This is a longer summary of Harry Berger’s fantastic analysis of The Faerie Queene Book I. I had to write a summary of this in graduate school (spring of 2004), and I have no idea how I was even close. I’ve probably read this article ten times now, and I’m just now feeling like I’ve understood it. This is a model piece of criticism for me, a wonderful blend of a 30,000 feet above the work insight with some more granular close readings. All of Berger’s secondary sources–both primary (Bacon and Calvin) and critical–are apropos and Berger never worries about trying to defensively situate himself in the “tradition.” It’s masterful. You can find my summary after the jump. Continue reading “Article Summaries: Spenser’s FQ, Book I…Prelude to Interpretation”
Renaissance Art moved along three continuums: external to internal wisdom, distinct to reconciled opposites, and fact to fiction. The last one caused the most problems, and it was only during the Renaissance that theorists began offering a clear argument for why fiction was distinct from history on the one hand and lying on the other. These continuums were tempting in that they all offered ways of moving beyond the actual world, either in a healthier form of working through external reality or in an unhealthier form of trying to escape from external reality. At stake is the reality of the external world: the difference between what is real and what is just a projection of the mind. Poetry emphasized the power of fiction because engaging a self-avowed created world in serious play made the job of distinguishing reality from man-made projections much easier. Artists and audiences never escaped to the world of art for good. First, they would return to the actual world as represented with the work of art, and second, they would return to the actual world and leave the work of art. Poetic theorists of the time could claim that the profit of such an exercise was directly connected to the pleasure that such serious play provided.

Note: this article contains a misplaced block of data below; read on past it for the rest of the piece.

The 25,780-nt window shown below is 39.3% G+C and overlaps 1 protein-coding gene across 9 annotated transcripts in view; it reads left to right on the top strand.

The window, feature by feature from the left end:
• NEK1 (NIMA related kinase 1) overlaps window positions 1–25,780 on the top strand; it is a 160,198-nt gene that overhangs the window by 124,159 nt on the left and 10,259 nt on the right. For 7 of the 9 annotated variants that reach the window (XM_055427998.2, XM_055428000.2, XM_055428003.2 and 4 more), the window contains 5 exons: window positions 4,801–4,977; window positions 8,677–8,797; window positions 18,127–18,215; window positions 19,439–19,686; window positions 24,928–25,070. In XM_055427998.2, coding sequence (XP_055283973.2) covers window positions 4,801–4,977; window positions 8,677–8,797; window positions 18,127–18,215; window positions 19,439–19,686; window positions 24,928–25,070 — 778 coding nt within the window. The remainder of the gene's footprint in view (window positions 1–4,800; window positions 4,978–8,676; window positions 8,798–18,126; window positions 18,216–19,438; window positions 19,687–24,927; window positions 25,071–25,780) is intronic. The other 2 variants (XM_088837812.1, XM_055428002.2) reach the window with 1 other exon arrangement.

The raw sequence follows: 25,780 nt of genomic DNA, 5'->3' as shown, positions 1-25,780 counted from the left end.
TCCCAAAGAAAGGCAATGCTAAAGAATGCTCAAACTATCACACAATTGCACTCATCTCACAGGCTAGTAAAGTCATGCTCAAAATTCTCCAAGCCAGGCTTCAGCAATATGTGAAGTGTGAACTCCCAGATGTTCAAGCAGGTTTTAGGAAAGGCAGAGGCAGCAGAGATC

It was this emphasis on art as a created space for serious play that was the hallmark of the Renaissance imagination. Classical thinkers did not have a coherent view of art because their epistemology could never adequately distinguish between what was real and what they were projecting. Christianity provided a more solid ground for distinguishing the two in the medieval period but at the expense of art. The humanity-created second world was always inferior to the first world God had made. In the Renaissance, artists and scientists began to believe that the second world was the place not to merely recreate but a space to improve the first world. Artists in the period range from political theorists like Thomas More to playwrights like Shakespeare to poets like Spenser and even scientists like Galileo. The scientific experiment itself was a second world.
Following MH Abrams, Berger labels such second worlds “heterocosms” because they are composed of various worlds that have been combined and held in harmonized tension. Berger calls the tempting and simplified version of the second world that often appears inside the second world “the green world.” Renaissance Art often exploited the difficulty in telling the second world and the green world apart, and the rest of Berger’s article pursues that tension in the period’s painting and Thomas More’s Utopia.